V2 Woolworths disaster, New Cross, 25 November 1944.Posted: November 25, 2011 Filed under: Anniversaries, Catastrophes, Public Announcements, Vanishings, Wartime London | Tags: Apollo 11, Doodlebug Blitz, Eddie Chapman, V1, V2, Vengeance Weapon, Werner von Braun 1 Comment
Air raid shelter sign, Jerningham Road, New Cross, SE14. Photo © David Secombe 2010.
Today marks the 67th anniversary of the worst single bombing incident of the 2nd World War – when a V2 rocket scored a direct hit on a Woolworths store in New Cross. The V2 hit Woolworths when it was crowded with Saturday morning shoppers: the official death toll was 168, but it was often said that the real figure was much higher – although it seems unlikely that a significantly higher casualty number could have been withheld until now.
The V2 was unlike the earlier ‘Vengeance Weapon’, the V1 (A.K.A. ‘doodlebug’, a cruise missile) in that it was impossible to detect – let alone intercept – before it exploded. The first impact in Chiswick in September 1944 was first thought to have been caused by a gas explosion. Their sudden deployment was a source of grave concern to Churchill, and prompted the construction of deep-level air raid shelters in Bloomsbury, Clapham and Stockwell. South and east London received a disproportionately high number of V-strikes, largely because of a British intelligence coup: the double agent Eddie Chapman managed to convince his Nazi ‘handlers’ that V1s were overshooting the centre of London (they weren’t), hence the rocket launchers recalibrated and bombs began falling on Brockley, Woolwich, Deptford, Catford, Barking, Ilford, etc., and across Kent and Surrey.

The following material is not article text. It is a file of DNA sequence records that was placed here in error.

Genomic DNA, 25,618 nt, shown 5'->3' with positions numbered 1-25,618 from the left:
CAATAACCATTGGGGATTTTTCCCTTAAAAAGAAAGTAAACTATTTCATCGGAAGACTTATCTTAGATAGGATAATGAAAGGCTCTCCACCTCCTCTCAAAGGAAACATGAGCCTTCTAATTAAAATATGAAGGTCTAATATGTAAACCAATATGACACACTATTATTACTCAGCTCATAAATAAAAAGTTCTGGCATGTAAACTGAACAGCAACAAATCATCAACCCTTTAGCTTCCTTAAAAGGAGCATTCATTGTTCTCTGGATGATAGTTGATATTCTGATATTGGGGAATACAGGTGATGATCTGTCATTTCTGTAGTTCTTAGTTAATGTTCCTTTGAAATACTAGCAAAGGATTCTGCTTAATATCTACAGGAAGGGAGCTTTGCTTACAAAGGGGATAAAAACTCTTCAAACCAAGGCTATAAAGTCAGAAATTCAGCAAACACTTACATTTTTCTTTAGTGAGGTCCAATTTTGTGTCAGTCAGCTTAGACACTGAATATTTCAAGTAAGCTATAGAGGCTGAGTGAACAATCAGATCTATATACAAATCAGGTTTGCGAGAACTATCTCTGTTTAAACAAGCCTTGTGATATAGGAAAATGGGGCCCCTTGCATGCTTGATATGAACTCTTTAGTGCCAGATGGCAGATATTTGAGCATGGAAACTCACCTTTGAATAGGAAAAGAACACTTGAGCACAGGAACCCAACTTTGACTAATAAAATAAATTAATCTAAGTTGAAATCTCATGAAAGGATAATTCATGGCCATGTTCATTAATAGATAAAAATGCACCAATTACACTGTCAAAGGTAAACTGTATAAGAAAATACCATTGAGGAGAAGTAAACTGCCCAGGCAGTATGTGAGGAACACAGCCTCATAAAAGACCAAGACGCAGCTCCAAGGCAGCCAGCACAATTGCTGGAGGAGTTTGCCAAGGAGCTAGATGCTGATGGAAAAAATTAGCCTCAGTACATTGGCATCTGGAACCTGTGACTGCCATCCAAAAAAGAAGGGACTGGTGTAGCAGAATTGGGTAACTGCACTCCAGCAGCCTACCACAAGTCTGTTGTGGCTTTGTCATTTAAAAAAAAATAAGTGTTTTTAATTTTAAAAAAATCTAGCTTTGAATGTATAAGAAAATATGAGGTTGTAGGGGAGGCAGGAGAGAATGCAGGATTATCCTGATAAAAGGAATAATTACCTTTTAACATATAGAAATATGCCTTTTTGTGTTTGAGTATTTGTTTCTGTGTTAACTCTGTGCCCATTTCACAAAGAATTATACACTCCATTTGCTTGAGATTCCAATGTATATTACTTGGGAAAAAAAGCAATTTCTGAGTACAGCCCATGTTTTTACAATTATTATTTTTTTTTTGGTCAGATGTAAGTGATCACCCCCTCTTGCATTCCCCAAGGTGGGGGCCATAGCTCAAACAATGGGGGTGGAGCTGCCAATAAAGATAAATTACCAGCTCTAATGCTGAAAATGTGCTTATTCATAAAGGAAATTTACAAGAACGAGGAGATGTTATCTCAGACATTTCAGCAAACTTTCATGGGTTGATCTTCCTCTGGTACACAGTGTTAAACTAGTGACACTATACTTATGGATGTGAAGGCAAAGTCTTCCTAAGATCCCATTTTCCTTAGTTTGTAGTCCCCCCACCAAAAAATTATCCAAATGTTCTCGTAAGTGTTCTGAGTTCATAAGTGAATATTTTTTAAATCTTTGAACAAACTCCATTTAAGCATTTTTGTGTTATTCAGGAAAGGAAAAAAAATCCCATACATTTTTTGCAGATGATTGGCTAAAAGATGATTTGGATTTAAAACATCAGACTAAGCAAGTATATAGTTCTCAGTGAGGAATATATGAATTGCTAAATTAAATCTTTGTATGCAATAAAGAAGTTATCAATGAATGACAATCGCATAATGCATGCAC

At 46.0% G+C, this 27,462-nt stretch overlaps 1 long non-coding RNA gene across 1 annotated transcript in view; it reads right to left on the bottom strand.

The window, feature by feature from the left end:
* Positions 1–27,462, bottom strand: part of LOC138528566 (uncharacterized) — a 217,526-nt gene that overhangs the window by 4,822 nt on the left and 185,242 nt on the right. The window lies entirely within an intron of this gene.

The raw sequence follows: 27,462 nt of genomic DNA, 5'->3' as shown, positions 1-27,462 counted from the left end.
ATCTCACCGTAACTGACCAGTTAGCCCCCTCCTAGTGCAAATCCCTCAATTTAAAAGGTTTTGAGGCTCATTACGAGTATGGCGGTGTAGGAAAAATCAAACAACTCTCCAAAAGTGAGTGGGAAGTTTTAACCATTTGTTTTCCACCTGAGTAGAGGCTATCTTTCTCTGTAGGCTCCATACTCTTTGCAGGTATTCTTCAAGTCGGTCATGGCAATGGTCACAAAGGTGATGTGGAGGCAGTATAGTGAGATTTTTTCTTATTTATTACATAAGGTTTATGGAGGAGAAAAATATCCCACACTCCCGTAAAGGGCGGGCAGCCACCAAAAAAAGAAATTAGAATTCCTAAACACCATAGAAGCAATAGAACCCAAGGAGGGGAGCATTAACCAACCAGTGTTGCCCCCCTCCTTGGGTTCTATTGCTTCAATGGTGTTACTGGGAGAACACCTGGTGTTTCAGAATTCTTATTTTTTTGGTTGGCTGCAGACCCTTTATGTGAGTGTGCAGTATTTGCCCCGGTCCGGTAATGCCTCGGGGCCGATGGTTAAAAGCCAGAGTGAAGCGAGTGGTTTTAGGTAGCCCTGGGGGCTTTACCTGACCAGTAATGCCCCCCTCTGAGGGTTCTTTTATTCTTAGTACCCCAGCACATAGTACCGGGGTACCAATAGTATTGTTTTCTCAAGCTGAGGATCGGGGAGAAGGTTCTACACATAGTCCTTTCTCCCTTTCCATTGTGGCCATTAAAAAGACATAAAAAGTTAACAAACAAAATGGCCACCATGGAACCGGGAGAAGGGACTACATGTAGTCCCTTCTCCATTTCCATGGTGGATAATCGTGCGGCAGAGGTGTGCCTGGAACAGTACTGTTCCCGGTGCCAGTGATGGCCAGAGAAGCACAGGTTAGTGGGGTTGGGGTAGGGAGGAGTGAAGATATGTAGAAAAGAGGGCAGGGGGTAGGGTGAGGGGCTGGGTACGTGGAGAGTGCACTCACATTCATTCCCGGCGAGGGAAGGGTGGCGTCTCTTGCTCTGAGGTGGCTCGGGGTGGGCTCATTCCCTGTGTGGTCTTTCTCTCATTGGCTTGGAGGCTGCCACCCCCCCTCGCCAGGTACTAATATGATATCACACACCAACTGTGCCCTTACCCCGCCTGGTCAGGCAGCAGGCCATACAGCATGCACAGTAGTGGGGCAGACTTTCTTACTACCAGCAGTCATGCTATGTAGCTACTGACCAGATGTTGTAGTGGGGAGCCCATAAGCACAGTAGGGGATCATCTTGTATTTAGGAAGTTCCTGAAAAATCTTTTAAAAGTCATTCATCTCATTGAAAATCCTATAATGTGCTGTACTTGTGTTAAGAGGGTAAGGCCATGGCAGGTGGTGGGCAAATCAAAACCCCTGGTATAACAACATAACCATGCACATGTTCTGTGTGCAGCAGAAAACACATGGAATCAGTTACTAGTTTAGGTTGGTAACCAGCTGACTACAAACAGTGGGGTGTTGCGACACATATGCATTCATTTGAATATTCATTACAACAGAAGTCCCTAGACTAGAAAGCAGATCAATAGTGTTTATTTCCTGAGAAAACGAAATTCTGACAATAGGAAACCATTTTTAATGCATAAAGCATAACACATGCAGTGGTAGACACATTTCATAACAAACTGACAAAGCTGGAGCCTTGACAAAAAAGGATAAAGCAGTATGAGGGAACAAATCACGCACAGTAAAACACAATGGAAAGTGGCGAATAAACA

The literal impact of these weapons may still be seen in London, where pockets of undeveloped bombsites remain – like the dead spot on Tottenham Court Road opposite Heals, final destination of a V2. South London is peppered with anomalous green spaces or abrupt changes in architectural style on a residential street, characteristic traces of Vengeance weapons. Perhaps the most bizarre legacy of the V2 campaign was the subsequent career of the project’s architect, Werner von Braun. The majestic Saturn V rocket which took Neil Armstrong towards the Moon was von Braun’s creation, the end result of his wartime experiments in rocketry and ballistics. As for Woolworths, they’ve put up a plaque. There is an Iceland store there now.
(The Londonist has a fascinating map of V2 bombsites on London; and further information may be found on the site flyingbombsandrockets.com.)